Commenced in January 2007
Frequency: Monthly
Edition: International
Paper Count: 7465

Search results for: social workers

7465 Correlation of Empathy with Job Satisfaction and Stress of Social Workers

Authors: Theodosios Paralikas, Evangelia Kotrotsiou, Mairy Gouva, Manolis Mentis, Stiliani Stavrotheodorou, Stiliani Kotrotsiou, Maria Malliarou

Abstract:

There is a big discussion in the international literature on empathy, job satisfaction and job occupational among various of disciplines, including social workers. Νevertheless these parameters have not been specifically studied in the Greek territory. This paper aims to study empathy of social workers, to produce results related to whether empathy is influenced by demographic factors such as gender, age, marital status, level of education and study their perceived stress levels and also the satisfaction they derive from their work. For the first time, an attempt is made to link the empathy of these professionals to their job satisfaction and their anxiety. The sample of this survey consists of 165 social workers working on providers of public and private social services. The results showed that social workers have high levels of empathy contrary to the perceived stress levels which were low to moderate. Regarding the field of the job satisfaction, the survey showed that social workers are very satisfied with their workpiece and workplace. The survey shows no significant relationship between empathy and demographic factors, but there is a significant relationship between empathy and the workpiece/job satisfaction and the feeling of success.

Keywords: empathy, stress, job satisfaction, social workers

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7464 Economic and Social Well-Being for Migrant Workers: Asian Experiences

Authors: Mohsin Reza, Thirunaukarasu Subramaniam, M. Rezaul Islam

Abstract:

In Asia, economic and social well-being issues are rarely addressed. The major characteristics of the migrant workers in Asian countries are seriously exploited, marginalized, and infrequently looked from human rights perspective. This paper explored the opportunities and shortages of economic and social well-being for the migrant workers in Asia. A Qualitative Interpretative Meta-Synthesis (QIMS) was conducted to analyze the contextual socio-economic factors that characterized migrant workers’ economic and social well-being. It is perceived that in most of the recruiting countries, there are lacks of government commitments to the international protocols, conventions and laws that they ratified towards safeguarding migrant workers’ economic and social well-being. Results showed that the migrant workers had lack of job security, poor salary, long working hours, low access to the public services, poor health, poor living and working conditions, lack of legal rights, physical and mental threats. The finding would be important guideline to the governments, policy makers, legal rights practitioners, and human rights organizations.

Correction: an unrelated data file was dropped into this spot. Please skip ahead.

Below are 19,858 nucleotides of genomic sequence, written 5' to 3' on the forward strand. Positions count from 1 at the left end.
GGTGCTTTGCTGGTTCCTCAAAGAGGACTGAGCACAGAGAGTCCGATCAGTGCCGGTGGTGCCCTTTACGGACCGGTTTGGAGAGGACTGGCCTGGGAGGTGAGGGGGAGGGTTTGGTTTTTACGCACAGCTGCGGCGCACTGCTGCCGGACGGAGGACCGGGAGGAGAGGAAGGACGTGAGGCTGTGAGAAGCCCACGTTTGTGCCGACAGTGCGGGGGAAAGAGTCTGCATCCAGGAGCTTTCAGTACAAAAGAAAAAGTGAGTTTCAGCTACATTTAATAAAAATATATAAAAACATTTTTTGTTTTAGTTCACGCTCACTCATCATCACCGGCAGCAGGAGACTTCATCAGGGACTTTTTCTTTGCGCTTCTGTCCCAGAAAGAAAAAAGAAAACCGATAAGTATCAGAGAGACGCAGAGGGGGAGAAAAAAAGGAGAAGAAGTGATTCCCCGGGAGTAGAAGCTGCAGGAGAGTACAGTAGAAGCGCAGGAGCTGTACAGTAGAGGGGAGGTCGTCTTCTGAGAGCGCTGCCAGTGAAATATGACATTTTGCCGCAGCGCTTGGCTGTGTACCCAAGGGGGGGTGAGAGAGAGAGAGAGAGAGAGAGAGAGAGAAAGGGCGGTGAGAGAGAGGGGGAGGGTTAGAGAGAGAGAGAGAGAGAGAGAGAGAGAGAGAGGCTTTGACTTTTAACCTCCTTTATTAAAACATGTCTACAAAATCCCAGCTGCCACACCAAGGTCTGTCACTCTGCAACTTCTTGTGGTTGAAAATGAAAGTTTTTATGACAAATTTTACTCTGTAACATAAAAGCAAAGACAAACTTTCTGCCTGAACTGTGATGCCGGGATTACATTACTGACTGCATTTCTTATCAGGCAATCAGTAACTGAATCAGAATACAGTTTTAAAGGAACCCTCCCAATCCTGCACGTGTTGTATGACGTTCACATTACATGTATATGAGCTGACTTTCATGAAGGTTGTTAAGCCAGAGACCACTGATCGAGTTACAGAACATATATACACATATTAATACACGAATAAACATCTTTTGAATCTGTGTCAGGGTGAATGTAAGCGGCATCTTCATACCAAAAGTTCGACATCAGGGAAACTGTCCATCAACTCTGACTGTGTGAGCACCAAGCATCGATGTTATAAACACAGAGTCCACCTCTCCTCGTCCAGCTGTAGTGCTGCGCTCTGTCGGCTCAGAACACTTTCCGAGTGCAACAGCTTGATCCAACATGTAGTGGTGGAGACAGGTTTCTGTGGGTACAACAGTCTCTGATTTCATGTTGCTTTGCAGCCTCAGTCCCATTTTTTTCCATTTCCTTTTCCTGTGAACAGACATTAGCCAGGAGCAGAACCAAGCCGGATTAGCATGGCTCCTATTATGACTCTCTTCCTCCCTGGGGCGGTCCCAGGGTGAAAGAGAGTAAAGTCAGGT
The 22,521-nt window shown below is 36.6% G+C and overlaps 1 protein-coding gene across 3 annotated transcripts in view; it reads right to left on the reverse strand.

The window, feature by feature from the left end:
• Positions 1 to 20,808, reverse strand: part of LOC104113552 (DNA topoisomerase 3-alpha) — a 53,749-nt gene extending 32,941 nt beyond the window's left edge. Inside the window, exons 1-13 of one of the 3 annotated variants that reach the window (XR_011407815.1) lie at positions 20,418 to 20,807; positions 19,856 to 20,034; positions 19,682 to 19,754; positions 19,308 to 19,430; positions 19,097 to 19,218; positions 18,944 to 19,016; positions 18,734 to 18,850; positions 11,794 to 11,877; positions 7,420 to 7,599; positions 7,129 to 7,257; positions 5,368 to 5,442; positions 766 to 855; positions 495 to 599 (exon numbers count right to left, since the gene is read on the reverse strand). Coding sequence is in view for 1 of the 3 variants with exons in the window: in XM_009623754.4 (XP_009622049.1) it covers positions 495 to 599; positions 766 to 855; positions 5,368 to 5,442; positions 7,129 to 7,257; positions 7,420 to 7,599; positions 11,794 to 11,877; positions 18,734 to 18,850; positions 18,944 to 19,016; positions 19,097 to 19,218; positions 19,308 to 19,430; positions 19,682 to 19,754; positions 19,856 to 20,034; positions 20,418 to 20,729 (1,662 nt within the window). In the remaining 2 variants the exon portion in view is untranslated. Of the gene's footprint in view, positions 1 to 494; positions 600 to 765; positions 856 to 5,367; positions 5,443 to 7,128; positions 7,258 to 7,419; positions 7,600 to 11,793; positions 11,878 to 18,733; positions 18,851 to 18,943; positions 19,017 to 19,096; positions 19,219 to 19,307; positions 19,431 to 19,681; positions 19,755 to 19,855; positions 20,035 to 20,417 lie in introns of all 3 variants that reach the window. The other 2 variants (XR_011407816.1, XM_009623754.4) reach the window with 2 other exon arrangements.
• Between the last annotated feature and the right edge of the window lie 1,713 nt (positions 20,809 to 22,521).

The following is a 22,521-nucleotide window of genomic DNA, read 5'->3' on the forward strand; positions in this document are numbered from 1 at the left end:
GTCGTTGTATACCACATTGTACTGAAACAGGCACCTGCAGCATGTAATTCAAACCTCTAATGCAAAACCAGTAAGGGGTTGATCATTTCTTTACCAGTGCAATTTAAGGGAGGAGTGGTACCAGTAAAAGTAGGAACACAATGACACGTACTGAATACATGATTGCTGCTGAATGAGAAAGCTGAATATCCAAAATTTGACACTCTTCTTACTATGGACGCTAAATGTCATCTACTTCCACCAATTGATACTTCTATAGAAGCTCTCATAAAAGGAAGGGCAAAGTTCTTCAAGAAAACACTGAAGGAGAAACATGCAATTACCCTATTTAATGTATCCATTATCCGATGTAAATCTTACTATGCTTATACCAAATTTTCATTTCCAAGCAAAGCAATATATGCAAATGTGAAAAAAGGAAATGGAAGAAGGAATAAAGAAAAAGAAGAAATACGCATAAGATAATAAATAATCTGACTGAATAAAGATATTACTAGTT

Keywords: Asia, economic well-being, social well-being, migrant workers, human rights

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7463 Impact of Social Stress on Mental Health: A Study on Sanitation Workers of India and Social Work

Authors: Farhat Nigar

Abstract:

Social stress is stress which arises from one's relationships with others and from the social environment. When a person finds that they are not capable of coping with a situation, stress arises. Sanitation workers faces a lot of discrimination from the society which leads to stress and have severe impact on their mental health. Sanitation workers face lot of work pressure which sometimes leads to mental health problems, but there is lack of proper data of sanitation workers dealing with mental health problems which is a big obstacle before evolving policies for the welfare of sewage and septic tank workers which needs attention. The objective of the study is to find out the effect of social stress on the mental health of sanitation workers and to explore the scope of social work in coping with mental health problems of workers. This descriptive and analytical study was conducted on 100 sanitation workers of Aligarh city through convenience sampling. Data were collected from respondents by schedule and interview method. Most of the respondents said that they don’t enjoy equal status in society and at the workplace as well which leads to stress. Many of them said that social stress leads to poor performance in the workplace. Some of the workers feel depressed when their work is not appreciated and recognized in society. Majority of respondents has stress in financial and employment-related difficulties. Thus it can be said that social stress has several impacts on mental health which leads to poor performance, lack of confidence, and motivation which sometimes leads to depression. Social work can play a very important and challenging role in overcoming these difficulties by providing education, motivation and guiding them and by making them aware of their rights and duties.

Keywords: discrimination, health, stress, sanitation workers

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7462 Social Work Profession in a Mirror of the Russian Immigrant Media in Israel

Authors: Natalia Khvorostianov, Nelly Elias

Abstract: